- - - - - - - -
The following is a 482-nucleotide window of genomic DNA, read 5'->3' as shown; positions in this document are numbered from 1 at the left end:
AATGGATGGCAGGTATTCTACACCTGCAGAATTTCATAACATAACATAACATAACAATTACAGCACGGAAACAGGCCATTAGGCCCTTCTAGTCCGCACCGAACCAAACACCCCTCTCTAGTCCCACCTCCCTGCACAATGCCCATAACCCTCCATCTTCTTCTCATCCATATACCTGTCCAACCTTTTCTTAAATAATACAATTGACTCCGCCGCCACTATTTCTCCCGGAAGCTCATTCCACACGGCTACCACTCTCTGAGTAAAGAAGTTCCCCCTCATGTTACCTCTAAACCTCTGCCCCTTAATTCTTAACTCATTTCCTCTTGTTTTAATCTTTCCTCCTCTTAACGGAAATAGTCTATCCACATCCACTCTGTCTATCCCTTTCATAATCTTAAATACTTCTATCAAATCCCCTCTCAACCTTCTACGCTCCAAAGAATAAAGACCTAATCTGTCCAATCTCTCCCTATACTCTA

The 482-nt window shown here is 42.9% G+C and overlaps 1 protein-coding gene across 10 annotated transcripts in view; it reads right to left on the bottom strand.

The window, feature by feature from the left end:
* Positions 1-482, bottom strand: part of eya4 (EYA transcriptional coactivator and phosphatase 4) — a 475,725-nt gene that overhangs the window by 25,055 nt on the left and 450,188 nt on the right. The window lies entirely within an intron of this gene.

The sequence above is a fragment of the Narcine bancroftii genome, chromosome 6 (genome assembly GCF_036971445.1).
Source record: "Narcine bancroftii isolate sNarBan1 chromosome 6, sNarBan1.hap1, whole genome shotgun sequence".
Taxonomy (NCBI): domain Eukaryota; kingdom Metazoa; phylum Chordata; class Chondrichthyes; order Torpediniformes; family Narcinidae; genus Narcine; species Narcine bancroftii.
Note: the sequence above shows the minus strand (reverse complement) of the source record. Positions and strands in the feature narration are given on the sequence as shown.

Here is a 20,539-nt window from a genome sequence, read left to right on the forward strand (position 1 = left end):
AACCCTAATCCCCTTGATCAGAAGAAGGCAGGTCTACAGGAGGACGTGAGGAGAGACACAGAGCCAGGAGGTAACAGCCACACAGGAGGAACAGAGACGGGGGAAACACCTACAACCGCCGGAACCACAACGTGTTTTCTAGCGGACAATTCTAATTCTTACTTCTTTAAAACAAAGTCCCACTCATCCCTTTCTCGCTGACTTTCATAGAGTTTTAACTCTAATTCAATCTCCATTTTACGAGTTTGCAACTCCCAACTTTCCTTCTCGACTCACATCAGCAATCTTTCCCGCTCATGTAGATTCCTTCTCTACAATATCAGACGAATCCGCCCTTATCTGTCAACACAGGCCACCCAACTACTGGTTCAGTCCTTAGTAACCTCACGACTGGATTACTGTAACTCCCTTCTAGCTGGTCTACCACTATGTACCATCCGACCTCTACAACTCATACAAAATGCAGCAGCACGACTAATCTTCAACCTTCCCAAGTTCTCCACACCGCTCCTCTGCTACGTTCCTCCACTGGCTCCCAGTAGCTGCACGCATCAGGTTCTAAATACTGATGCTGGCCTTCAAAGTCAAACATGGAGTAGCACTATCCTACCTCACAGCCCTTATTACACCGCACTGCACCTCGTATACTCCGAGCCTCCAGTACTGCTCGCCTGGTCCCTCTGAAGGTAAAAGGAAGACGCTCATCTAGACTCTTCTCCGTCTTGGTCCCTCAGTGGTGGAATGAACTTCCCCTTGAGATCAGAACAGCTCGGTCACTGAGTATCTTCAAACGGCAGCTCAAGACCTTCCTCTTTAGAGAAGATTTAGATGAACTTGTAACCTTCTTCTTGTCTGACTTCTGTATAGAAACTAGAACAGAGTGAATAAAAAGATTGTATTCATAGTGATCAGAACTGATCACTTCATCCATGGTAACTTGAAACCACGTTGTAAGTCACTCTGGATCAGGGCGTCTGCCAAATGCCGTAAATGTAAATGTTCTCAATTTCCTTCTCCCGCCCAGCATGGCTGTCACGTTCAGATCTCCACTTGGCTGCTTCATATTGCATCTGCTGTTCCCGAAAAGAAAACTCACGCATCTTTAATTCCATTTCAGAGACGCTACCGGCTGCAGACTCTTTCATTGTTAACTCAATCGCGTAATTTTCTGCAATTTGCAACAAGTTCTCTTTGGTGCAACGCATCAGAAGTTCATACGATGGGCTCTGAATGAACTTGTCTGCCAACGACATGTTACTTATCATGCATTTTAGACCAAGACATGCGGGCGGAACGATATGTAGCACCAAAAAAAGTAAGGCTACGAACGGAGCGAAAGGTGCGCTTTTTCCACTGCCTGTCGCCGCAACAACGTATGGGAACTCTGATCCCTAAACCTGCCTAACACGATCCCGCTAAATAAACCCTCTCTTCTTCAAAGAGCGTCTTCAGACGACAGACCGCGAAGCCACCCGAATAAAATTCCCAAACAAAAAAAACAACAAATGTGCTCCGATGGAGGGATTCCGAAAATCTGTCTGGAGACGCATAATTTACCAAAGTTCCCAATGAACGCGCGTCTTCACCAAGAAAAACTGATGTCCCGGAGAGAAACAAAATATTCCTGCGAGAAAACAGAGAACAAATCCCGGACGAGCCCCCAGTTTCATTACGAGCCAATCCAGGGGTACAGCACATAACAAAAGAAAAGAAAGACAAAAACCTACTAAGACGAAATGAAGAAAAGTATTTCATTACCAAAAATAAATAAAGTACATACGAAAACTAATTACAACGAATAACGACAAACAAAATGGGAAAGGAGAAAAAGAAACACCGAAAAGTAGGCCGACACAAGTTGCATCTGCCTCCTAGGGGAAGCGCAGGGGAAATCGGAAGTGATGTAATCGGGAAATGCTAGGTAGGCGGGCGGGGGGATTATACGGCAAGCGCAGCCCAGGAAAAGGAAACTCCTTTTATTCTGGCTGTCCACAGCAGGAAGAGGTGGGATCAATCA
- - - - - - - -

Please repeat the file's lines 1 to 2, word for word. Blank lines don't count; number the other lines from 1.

The following is a 482-nucleotide window of genomic DNA, read 5'->3' as shown; positions in this document are numbered from 1 at the left end:
AATGGATGGCAGGTATTCTACACCTGCAGAATTTCATAACATAACATAACATAACAATTACAGCACGGAAACAGGCCATTAGGCCCTTCTAGTCCGCACCGAACCAAACACCCCTCTCTAGTCCCACCTCCCTGCACAATGCCCATAACCCTCCATCTTCTTCTCATCCATATACCTGTCCAACCTTTTCTTAAATAATACAATTGACTCCGCCGCCACTATTTCTCCCGGAAGCTCATTCCACACGGCTACCACTCTCTGAGTAAAGAAGTTCCCCCTCATGTTACCTCTAAACCTCTGCCCCTTAATTCTTAACTCATTTCCTCTTGTTTTAATCTTTCCTCCTCTTAACGGAAATAGTCTATCCACATCCACTCTGTCTATCCCTTTCATAATCTTAAATACTTCTATCAAATCCCCTCTCAACCTTCTACGCTCCAAAGAATAAAGACCTAATCTGTCCAATCTCTCCCTATACTCTA